The new application requires the development of the following services: 1) Applicant Evaluator - a service that aggregates an internal report if the applicant is an existing customer with an external credit report; 2) Loan Approval Processor - a service that takes an applicant's fiscal performance, vehicle report, and current indicators and comes up with a decision; and 3) the Vehicle Loan Application Process that will be exposed to the external world. This process will receive an incoming credit application, invoke the Applicant Evaluator Service, Vehicle Information Service, and Financial Index Service in that order and pass the results from all these services to the Loan Approval Processor service and return the decision to the caller.
The Applicant Evaluator service will be implemented as a stateless session bean annotated to be exposed as a Web service. This service will invoke an external Web service to get a credit report and also invoke another stateless session bean - Performance Evaluator - to get an internal credit report, if one is available.
The Vehicle Information Server and Financial Index Server Stateless Session Bean functions will be exposed as Web services. The Loan Approval Processor service will be implemented as a stateless session bean and annotated to be exposed as a Web service.
The Vehicle Loan Application Process will be implemented as a business process that invokes the Applicant Evaluator, Vehicle Information Server, Financial Index Server, and Loan Approval Processor services in that order (see Figure 3).
Java EE technology and the tools provided in NetBeans allow users to adopt bottom-up or top-down approaches or a combination of both to deliver composite applications. In this example we will follow a bottom-up development approach. We'll start by building Java services, followed by invoking the services in a business process. We'll then compose the services in a composite application, deploy the application on Sun Application Server 9.1, and test the composite application.
NetBeans Enterprise Pack 5.5 provides the necessary capability to perform all the above tasks from within the IDE without the need to use any other tool or editor.
The Java Services
Java EE 5 enables functionality in an existing Java EE application to be easily service-enabled by annotating the Java classes. The creation of new Java EE applications that are Web-service enabled can also be done easily using the EJB Module Creation Wizard in NetBeans. In the first phase, the EJB Modules Vehicle Information Server and Financial Index Server are service-enabled by adding the appropriate annotations to the classes.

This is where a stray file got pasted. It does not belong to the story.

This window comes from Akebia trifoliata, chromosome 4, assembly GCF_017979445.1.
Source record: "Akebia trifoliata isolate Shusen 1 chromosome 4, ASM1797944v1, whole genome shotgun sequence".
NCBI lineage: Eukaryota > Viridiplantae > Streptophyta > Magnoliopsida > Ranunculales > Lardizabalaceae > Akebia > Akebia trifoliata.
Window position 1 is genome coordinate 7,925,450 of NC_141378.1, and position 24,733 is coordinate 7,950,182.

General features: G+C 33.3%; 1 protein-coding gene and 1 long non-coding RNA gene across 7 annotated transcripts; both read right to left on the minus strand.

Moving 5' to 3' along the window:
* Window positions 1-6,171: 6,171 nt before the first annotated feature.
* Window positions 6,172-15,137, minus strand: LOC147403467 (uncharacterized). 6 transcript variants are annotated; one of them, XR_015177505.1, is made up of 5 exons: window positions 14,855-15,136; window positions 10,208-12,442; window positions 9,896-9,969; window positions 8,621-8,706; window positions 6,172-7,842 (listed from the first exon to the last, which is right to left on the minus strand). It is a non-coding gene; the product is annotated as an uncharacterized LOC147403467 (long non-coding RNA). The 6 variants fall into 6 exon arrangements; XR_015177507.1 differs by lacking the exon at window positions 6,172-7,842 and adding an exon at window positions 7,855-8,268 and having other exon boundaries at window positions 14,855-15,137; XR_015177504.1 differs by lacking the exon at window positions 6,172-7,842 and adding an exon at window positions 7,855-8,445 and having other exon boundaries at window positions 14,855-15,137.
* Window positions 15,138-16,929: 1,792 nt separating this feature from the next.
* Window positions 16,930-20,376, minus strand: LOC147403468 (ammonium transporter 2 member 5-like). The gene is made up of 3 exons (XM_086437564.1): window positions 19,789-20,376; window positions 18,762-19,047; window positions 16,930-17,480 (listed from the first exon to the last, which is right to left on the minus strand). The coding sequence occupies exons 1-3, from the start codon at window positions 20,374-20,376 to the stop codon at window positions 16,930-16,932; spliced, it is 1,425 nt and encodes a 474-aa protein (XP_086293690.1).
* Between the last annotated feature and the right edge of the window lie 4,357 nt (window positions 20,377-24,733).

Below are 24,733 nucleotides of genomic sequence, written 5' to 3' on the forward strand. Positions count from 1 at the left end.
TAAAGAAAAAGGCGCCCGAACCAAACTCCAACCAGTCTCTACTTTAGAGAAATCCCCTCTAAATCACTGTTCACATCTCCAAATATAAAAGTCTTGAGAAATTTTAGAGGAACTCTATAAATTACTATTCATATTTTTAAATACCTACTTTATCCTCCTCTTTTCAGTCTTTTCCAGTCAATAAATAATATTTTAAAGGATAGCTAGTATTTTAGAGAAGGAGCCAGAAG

In the second phase, two new services are created. The Applicant Evaluator service is a stateless session bean also exposed as a Web service. This service aggregates results from an external Web service, FICOSimulator, and the Performance Evaluator stateless session bean. The FICOSimulator Web service simulates an external Web service that returns a credit report (see Figure 4).
The Loan Approval Processor is another service developed as a stateless session bean, also exposed as a Web service. This service combines reports on the applicant's credit worthiness, the vehicle's value, the loan indicators, and returns a decision based on predefined business rules.
Composing the Services
The Business Process Editor in NetBeans Enterprise Pack 5.5 can be used to compose services. The Business Process Editor enables users to model business processes graphically in a visual environment and the WS-BPEL code is automatically generated, corresponding to the visual model. However, the user can choose to make changes directly in the generated WS-BPEL code and the visual model is automatically synchronized to the graphical view. The services invoked by business processes are defined as WSDLs (see Figure 5). Users can create new WSDLs using the WSDL and XSD Editors directly in NetBeans. However, users can also import existing WSDLs and XSDs and edit them using the editors.
A BPEL Project, CreditApplicationProcessorBusinessProcessor, is created and the WSDLs and XSDs for the following services are included: 1) Applicant Evaluator, 2) Vehicle Information Server, 3) Financial Index Server, and 4) Loan Approval Processor Service. Once the WSDLs are imported, Partner Link Types are created for the Port Type that will be invoked from the business process. Please note that the credit application process is going to be exposed as a Web service, so, another WSDL is created, CreditProcessor.wsdl, that represents the interface to the business process.
Partner Link Types specify the role that will be played by the service defined in the Port Type. For example, the Partner Link Type CustomerDataServicesPartners below specifies that the service will play the role of a CustomerReportProvider when the function getCustomerReport is invoked.
Once Partner Links Types are created in the WSDLs for the PortTypes, they can now be invoked from a business process. The user can simply drag and drop the WSDL on the Business Process Editor canvas and the Business Process Editor automatically recognizes the available Partner Link Types and shows a wizard for configuring the Partner Links for the business process. The wizard allows the user to determine if the business process will be a consuming partner or a providing partner of the service defined in the Partner Link Type.